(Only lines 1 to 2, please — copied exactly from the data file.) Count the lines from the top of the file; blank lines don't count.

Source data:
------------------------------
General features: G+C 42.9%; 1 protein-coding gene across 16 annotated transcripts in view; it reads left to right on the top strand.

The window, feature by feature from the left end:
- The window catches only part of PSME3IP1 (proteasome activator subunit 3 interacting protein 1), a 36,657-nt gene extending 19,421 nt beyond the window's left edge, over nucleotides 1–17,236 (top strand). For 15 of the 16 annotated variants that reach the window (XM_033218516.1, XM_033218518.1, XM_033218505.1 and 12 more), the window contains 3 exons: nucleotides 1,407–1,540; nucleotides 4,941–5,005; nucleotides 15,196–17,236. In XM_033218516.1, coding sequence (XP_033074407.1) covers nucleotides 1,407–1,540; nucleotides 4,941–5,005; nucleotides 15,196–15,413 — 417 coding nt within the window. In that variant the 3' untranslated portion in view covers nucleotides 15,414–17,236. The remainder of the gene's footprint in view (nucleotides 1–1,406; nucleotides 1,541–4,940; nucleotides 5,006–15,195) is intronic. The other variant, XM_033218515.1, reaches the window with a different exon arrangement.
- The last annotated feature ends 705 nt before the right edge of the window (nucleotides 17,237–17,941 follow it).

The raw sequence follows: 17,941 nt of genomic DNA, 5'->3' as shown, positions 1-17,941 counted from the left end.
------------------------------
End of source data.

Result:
General features: G+C 42.9%; 1 protein-coding gene across 16 annotated transcripts in view; it reads left to right on the top strand.

The window, feature by feature from the left end: